Nearly all the nitrogen (N) present in the soil originates from the atmosphere, which is made up of about 80 % nitrogen. The rocks and minerals from which soils are formed do not contain nitrogen.

Most of the nitrogen present in the soil is in the form of organic matter. Organic nitrogen, however, is not available for plant uptake. It must first be converted to simple inorganic forms, i.e. ammonium (NH+4) and nitrate (NO3-).

Nitrogen can be lost from the soil in various ways, through volatilisation and denitrification to the atmosphere, and leaching below the root zone following heavy rain. 


Apart from carbon (C), hydrogen (H) and oxygen (O), which are derived from air and water, nitrogen is required by plants in greater quantity than any other nutrient. It is one of the most commonly limiting nutrients in agricultural production systems.

Legumes are able to fix nitrogen from the air, but other plants are reliant on the soil and/or fertiliser for nitrogen. 

Plant uptake from the soil is mainly as nitrate (NO3-), although ammonium (NH4+) is also taken up.

Nitrogen is essential in the formation of chlorophyll (the green pigment in plants) which converts sunlight into carbohydrate. A shortage of nitrogen inhibits plants in the basic function of trapping energy.

Nitrogen is a major constituent of protein. Therefore, a shortage of nitrogen not only affects yield, but also the quality of forage, grain, vegetables, fruit and nuts.


The main symptoms of nitrogen deficiency are:

  • Stunted growth and reduced tillering in grasses and cereals;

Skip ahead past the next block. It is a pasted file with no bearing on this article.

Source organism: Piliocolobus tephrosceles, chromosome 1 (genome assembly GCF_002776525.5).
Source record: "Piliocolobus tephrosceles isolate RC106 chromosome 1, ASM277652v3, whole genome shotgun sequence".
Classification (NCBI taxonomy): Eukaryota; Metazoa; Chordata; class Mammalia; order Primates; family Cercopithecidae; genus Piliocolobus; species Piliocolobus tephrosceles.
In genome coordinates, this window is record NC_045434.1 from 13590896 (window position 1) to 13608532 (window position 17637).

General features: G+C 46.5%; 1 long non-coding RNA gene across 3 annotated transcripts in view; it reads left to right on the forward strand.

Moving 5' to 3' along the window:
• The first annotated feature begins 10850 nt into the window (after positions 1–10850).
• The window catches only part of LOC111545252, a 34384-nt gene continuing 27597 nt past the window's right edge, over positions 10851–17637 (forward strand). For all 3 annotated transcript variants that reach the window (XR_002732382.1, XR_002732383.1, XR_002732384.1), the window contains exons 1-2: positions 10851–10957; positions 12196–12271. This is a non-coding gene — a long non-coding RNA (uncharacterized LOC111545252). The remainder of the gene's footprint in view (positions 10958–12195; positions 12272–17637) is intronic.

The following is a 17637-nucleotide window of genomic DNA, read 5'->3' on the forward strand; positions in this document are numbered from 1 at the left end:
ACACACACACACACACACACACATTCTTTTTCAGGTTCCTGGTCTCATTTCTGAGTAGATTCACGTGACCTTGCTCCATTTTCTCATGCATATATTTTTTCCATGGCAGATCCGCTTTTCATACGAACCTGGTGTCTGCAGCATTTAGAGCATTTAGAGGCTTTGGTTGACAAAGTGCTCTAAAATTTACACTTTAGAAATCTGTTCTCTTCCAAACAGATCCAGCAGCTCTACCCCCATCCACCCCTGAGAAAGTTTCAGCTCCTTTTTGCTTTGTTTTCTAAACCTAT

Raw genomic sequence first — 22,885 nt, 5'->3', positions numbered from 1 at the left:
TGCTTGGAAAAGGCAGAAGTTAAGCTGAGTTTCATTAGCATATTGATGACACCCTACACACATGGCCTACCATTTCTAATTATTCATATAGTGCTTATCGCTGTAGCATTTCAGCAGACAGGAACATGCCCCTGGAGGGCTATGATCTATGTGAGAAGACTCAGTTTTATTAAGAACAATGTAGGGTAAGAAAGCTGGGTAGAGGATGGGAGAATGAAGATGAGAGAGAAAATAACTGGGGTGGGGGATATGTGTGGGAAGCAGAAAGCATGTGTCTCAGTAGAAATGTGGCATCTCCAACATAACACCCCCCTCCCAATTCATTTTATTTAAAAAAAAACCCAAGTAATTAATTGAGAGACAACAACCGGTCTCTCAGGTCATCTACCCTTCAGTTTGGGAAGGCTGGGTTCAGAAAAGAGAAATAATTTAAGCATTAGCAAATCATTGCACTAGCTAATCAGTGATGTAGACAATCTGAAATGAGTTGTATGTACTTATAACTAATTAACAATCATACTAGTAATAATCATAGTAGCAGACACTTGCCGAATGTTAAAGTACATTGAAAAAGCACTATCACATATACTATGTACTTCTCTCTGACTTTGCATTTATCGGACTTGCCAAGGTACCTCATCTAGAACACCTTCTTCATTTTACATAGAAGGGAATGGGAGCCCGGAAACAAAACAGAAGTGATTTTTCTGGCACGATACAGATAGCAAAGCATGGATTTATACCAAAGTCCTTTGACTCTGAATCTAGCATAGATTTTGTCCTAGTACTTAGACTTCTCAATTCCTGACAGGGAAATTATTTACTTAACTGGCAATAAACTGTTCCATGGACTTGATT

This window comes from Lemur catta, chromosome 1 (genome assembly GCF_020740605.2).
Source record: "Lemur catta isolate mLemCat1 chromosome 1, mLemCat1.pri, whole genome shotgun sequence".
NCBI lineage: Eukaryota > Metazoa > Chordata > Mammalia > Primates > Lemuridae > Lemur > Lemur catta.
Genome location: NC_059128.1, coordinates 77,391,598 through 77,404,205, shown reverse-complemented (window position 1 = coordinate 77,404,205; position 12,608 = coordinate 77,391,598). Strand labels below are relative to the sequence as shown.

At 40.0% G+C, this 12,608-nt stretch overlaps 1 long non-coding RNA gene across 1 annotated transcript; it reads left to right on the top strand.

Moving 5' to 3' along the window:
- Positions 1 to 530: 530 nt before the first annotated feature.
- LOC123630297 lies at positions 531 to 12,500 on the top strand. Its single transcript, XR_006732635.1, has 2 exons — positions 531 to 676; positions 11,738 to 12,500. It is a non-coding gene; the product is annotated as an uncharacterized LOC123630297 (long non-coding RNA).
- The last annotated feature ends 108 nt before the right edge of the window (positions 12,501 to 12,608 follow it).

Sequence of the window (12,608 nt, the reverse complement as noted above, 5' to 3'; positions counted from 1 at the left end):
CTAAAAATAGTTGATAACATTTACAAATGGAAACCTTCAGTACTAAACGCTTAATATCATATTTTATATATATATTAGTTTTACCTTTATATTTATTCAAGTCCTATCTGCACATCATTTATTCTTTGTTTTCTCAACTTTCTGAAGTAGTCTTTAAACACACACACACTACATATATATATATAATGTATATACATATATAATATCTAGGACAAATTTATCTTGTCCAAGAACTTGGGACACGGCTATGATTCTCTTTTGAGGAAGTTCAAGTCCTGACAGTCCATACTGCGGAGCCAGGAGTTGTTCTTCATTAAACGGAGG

• Pale green or yellow colour, with the older leaves being the first affected; 
  • Low protein content of grain and herbage.

Legumes display similar symptoms, and root nodules will be absent or poorly developed. 


In field crops, nitrogen can be applied pre-plant, at planting, or during the growing season (side or top-dressings), or a combination of these times can be used. There are limits to how much nitrogen can be safely applied at planting, without harming the germinating seeds or transplants.

In pastures, nitrogen is normally top-dressed after grazing and before regrowth occurs.

In tree crops, nitrogen is normally applied on several occasions during the main growing season. It should be spread evenly over the entire root zone so as to avoid root burn. 

If practical, nitrogen fertilisers should be applied into, or incorporated into the soil shortly after application, e.g. by mechanical means or irrigation, rather than left on the soil surface. In rain grown situations where fertiliser is broadcast on the soil surface, it should be applied when the prospects for rain are good.


Big N:  (82% N) - Anhydrous ammonia (NH3) or Big N is made at Brisbane and Newcastle by reacting natural gas with atmospheric nitrogen.  It is used as a fertiliser in grain and cotton, and for the manufacture of other nitrogen fertilisers, e.g. urea and Gran-am. Big N is the most concentrated nitrogen fertiliser available. It is stored, transported and applied directly into the soil as a liquefied gas.